Why I love Roy Rosenzweig

One of my greatest scholarly regrets is that I never had the opportunity to meet Roy Rosenzweig before he passed away in 2007. The year that he died, I had just started an exploration of digital history methods that has since become a passion of mine.  I was introduced to his work in graduate school by NYU's Peter Wosh.  I came to appreciate his efforts on a deeper level through my curatorial work at the 9/11 Memorial Museum, especially when the museum became a joint repository of the September 11 Digital Archive.

Since striking out on my own in 2012, I have devoted more time and energy to mastering some of Dr. Rosenzweig's legacy projects including Omeka, and Historical Thinking Matters. And, now that I am teaching my own digital history class at Georgia State University, it has been my pleasure to read through Clio Wired, a collection of his most iconic essays.

I began my class with an exploration of the nature of history, thinking about the work of the earliest historians, especially Herodotus. In his 2005 essay, "Collecting History Online," Dr. Rosenzweig compares the work of contemporary internet-based history collectors with that of Herodotus.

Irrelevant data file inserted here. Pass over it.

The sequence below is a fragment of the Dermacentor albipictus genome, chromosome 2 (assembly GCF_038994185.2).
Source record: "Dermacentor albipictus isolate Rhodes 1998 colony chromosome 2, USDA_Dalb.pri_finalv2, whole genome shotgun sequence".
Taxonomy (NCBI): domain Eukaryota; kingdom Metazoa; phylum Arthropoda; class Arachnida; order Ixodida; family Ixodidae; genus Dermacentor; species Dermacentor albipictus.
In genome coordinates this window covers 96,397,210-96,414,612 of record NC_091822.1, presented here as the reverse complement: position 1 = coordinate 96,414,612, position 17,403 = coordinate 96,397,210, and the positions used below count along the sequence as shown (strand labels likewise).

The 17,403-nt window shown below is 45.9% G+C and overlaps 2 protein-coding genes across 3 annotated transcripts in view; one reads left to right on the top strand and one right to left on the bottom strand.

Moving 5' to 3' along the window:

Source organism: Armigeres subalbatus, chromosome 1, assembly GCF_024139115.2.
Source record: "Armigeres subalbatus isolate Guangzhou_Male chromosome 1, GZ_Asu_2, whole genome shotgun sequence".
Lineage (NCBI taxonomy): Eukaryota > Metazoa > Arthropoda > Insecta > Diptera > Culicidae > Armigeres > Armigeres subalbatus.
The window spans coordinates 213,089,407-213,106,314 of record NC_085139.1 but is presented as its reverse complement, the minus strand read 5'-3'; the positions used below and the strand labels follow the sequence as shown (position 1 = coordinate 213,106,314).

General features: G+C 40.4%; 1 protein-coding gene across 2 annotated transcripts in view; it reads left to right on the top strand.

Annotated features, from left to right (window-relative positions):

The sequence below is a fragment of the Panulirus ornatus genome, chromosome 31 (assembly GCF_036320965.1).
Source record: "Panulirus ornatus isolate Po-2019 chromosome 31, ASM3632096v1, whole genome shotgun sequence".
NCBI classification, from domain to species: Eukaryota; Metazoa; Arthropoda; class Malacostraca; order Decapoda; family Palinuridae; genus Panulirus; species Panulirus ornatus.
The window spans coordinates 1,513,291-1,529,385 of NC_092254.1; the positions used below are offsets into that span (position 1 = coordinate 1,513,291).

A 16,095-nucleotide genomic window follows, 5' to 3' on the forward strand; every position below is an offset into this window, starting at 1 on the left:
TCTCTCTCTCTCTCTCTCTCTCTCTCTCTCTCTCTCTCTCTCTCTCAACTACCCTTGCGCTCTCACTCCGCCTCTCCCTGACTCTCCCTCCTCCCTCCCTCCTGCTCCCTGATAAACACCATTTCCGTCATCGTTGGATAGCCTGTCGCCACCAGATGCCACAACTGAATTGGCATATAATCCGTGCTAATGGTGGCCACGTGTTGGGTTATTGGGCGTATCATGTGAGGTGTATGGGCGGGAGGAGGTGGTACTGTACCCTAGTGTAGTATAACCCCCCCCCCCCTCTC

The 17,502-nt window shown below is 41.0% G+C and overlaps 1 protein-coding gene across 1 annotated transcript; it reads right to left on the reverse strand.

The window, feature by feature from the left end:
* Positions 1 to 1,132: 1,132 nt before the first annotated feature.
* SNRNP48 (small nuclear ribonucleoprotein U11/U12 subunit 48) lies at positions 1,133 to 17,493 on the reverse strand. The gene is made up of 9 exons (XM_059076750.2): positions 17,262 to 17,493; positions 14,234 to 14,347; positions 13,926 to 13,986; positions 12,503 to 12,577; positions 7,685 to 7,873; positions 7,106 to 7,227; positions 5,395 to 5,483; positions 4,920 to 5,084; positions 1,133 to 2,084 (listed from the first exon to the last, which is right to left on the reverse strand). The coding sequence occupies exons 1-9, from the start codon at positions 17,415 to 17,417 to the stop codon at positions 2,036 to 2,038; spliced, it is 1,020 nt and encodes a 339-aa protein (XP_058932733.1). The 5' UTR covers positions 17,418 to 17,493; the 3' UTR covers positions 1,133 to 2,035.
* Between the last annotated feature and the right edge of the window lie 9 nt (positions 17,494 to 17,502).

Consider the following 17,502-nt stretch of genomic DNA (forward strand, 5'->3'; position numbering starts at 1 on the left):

"Upon reflection, it appears that these online collections of the future are not unlike the very first history of Herodotus, which the potential to promote an inclusive and wide-ranging view of the historical record. In this travels around the Mediterranean region, Herodotus recorded the sentiments of both Persians and Greeks, common people in addition to leading figures, competing accounts, legends s well as facts. He wanted to save all of these stores before they were forgotten so that the color of the past would not be lost.  And as he told his audience, he was also cataloging and recounting it all because in the future people might have different notions of what or who is important...Using the internet to collect history shares this vision: it is undoubtedly a more democratic history than found in selective physical archives or nicely smoothed historical narratives, and it shares democracy's messiness, contradictions, and disorganization -- as well as its inclusiveness, myriad viewpoints, and vibrant popular spirit."

Here's to trying to keep Dr. Rosenzweig's vision of the potential of digital history alive!